▪ Moral suasion is a tool used by the RBI to boost commercial banks to secure credit during inflationary periods. The RBI puts pressure on the Indian banking system without taking any concrete steps to ensure compliance with the rules.
▪ The central bank communicates its expectations to commercial banks through monetary policy. Through moral suasion, the RBI can issue orders, recommendations, and suggestions to reduce loan supply for speculative purposes.
▪ For example, if the Governor of RBI issues a press statement that repo rate cuts have not been passed on to consumers, this would encourage banks to reduce their interest rates.
▪ Commercial banks that fail to comply with the guidelines provided under the monetary policy may face punishment and sanctions from the central bank (RBI). The Prompt Corrective Action Framework is an example of a direct action measure that can be imposed.
What is Prompt Corrective Action (PCA) Framework? Prompt Corrective Action is a framework used by regulators to intervene in banks that are experiencing financial difficulties. The goal of PCA is to help banks address their problems early on, before they become more serious. PCA can involve a number of measures, such as: • Requiring the bank to raise capital • Limiting the bank's activities • Appointing a new management team • Placing the bank under conservatorship or receivership PCA is intended to protect depositors and creditors, and to prevent the failure of banks that could have a systemic impact on the financial system. The Reserve Bank of India (RBI) was introduced the PCA framework in 2002 and has been revised several times since then. The RBI has four stages of PCA, ranging from Stage 1 (least serious) to Stage 4 (most serious). Banks in Stage 1 and 2 are subject to regular monitoring, while banks in Stage 3 and 4 are subject to more stringent restrictions. PCA is an important tool for regulators to use to prevent bank failures. By intervening early, regulators can help banks address their problems before they become too serious. This can protect depositors and creditors, and can help to prevent the failure of banks that could have a systemic impact on the financial system.
Frequently Asked Questions (FAQs)
Monetary policy refers to the actions taken by a central bank or other monetary authority to regulate and control the money supply in an economy. The primary objective of monetary policy is to achieve and maintain price stability, i.e., to keep inflation under control, while also promoting economic growth and stability.
Expansionary and Contractionary monetary policy.
Expansionary monetary policy stimulates economic growth by increasing the money supply and lowering interest rates, while contractionary monetary policy slows down the economy and controls inflation by decreasing the money supply and raising interest rates.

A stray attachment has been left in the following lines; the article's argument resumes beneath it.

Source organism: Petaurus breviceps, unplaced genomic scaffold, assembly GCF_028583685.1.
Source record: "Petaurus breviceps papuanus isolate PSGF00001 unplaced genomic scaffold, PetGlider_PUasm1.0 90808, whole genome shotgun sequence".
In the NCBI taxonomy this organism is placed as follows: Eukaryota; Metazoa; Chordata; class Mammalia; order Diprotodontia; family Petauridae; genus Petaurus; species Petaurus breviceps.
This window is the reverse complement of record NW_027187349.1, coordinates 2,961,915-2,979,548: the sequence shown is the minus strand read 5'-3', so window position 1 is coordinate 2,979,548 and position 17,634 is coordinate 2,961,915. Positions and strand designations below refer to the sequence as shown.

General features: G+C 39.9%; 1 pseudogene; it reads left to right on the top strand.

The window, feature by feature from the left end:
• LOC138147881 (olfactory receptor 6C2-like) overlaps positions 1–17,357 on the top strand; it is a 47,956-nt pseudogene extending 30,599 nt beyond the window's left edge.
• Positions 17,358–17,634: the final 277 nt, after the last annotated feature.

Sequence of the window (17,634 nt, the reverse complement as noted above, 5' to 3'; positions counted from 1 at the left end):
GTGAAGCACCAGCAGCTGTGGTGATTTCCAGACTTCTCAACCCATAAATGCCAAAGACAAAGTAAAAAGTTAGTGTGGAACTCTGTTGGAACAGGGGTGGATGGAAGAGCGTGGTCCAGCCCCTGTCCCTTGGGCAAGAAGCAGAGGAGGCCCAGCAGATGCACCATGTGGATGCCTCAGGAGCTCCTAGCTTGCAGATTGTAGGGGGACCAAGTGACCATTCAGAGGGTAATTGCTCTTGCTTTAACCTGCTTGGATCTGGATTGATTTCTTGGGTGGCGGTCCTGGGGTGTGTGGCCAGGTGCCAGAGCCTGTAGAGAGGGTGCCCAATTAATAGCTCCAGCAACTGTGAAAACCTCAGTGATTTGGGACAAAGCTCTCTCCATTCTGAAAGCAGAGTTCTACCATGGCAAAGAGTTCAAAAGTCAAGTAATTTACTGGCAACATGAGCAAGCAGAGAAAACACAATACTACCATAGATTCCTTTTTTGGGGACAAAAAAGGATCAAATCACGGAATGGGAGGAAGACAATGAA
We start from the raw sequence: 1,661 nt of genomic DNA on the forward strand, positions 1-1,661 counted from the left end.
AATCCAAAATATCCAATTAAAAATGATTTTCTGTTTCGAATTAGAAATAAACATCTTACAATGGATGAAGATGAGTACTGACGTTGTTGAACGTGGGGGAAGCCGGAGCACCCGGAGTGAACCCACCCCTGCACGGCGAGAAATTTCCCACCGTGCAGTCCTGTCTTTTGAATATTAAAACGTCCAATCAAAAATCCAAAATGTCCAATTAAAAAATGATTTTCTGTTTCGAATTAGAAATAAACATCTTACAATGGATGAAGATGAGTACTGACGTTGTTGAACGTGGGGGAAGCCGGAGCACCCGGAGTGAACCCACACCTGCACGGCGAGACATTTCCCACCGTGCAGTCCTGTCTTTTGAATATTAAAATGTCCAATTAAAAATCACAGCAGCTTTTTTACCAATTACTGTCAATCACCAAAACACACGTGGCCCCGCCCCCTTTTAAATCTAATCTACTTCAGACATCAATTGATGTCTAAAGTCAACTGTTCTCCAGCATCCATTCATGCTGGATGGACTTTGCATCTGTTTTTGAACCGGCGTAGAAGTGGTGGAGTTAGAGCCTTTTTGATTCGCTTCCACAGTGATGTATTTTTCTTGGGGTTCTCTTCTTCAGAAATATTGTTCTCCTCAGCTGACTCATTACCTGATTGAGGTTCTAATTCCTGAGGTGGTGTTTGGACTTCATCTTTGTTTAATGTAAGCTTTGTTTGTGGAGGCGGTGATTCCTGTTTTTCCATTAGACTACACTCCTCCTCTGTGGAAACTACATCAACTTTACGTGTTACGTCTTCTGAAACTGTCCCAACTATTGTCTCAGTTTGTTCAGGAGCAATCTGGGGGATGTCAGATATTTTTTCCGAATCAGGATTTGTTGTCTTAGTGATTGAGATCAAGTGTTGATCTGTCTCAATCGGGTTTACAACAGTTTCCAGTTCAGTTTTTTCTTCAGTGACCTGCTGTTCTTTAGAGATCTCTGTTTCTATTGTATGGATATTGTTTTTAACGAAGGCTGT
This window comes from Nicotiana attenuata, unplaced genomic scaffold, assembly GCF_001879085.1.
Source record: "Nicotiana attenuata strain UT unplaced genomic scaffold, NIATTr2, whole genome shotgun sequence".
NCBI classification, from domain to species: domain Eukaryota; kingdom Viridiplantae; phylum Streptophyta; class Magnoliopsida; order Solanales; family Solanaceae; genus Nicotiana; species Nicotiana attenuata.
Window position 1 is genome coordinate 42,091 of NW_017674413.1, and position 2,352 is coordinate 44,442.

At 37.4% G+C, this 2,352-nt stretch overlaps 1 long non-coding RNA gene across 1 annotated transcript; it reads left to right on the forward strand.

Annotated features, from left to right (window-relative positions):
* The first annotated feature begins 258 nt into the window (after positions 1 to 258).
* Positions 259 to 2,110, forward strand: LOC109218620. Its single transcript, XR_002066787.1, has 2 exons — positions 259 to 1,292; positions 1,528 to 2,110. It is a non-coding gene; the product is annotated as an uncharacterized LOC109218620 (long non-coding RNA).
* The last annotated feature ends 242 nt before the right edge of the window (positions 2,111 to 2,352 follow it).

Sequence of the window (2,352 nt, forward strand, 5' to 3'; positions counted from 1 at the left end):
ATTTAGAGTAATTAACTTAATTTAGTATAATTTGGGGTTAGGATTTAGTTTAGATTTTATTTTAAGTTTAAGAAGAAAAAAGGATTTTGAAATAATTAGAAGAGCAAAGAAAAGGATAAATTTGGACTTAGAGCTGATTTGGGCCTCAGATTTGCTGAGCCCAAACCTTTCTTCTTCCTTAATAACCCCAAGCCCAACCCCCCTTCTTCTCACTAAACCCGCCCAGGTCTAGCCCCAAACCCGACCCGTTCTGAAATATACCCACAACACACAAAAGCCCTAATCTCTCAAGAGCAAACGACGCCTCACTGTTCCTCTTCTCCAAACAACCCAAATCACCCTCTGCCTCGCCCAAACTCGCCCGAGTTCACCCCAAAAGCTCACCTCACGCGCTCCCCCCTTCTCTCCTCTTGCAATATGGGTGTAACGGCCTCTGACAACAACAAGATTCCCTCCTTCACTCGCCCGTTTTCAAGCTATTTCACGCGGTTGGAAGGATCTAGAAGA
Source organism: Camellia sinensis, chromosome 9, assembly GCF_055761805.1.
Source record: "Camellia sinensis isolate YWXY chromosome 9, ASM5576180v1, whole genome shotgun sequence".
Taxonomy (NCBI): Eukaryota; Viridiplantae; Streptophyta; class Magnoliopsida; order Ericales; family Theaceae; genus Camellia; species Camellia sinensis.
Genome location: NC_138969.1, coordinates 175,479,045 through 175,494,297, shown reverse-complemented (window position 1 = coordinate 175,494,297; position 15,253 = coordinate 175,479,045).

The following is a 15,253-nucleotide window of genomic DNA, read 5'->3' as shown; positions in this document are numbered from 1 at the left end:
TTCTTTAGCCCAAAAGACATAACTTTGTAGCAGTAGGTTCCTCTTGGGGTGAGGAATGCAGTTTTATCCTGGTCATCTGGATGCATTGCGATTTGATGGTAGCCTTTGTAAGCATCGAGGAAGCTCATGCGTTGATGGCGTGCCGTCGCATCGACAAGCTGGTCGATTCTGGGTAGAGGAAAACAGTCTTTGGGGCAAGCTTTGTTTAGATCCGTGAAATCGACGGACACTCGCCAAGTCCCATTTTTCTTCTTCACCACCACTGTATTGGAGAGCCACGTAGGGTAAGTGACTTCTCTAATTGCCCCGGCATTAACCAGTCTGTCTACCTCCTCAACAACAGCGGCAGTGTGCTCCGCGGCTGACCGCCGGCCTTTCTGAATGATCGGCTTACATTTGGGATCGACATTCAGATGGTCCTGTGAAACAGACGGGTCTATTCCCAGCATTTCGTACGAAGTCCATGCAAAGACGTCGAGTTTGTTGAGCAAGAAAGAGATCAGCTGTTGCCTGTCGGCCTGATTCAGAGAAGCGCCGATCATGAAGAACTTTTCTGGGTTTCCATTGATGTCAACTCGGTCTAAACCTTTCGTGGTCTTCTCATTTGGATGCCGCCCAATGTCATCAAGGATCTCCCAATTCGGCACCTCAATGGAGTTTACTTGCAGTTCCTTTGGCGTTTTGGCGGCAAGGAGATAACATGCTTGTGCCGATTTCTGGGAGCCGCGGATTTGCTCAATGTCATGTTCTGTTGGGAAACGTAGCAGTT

The monetary policy of the Reserve Bank of India (RBI) aims to maintain price stability along with economic growth and development. The RBI uses various monetary policy tools, such as setting the benchmark interest rate (repo rate), changing the cash reserve ratio (CRR) and statutory liquidity ratio (SLR) for banks, and conducting open market operations (OMO).
Monetary policy is usually controlled by a country’s central bank, which is responsible for controlling and managing the money supply in the economy.
In the United States, for example, the Federal Reserve System (Fed) is the central bank that sets and implements monetary policy.
In India, the Reserve Bank of India (RBI) is responsible for regulating the country’s monetary policy.
Central banks use a variety of tools and techniques to influence the money supply and achieve their monetary policy goals, such as adjusting interest rates, changing reserve requirements for banks, and conducting open market operations. The specific structure and decision-making processes of central banks may differ from country to country.
The objectives of monetary policy can vary depending on the country and the specific economic conditions at the time. However, the general objectives of monetary policy include:
Price stability: One of the primary objectives of monetary policy is to maintain price stability, which involves keeping inflation under control. Central banks typically set an inflation target and use monetary policy tools to achieve this target.
Economic growth: Another important objective of monetary policy is to promote economic growth and development. This can be achieved by encouraging investment and consumption through measures such as lowering interest rates.
Full employment: Monetary policy can also be used to promote full employment by stimulating economic activity and creating job opportunities.
Financial stability: Central banks may also use monetary policy to maintain financial stability by regulating the flow of credit in the economy and preventing excessive risk-taking.
Exchange rate stability: Maintaining stability in the exchange rate of a country’s currency is another objective of monetary policy. This can be important for promoting international trade and investment.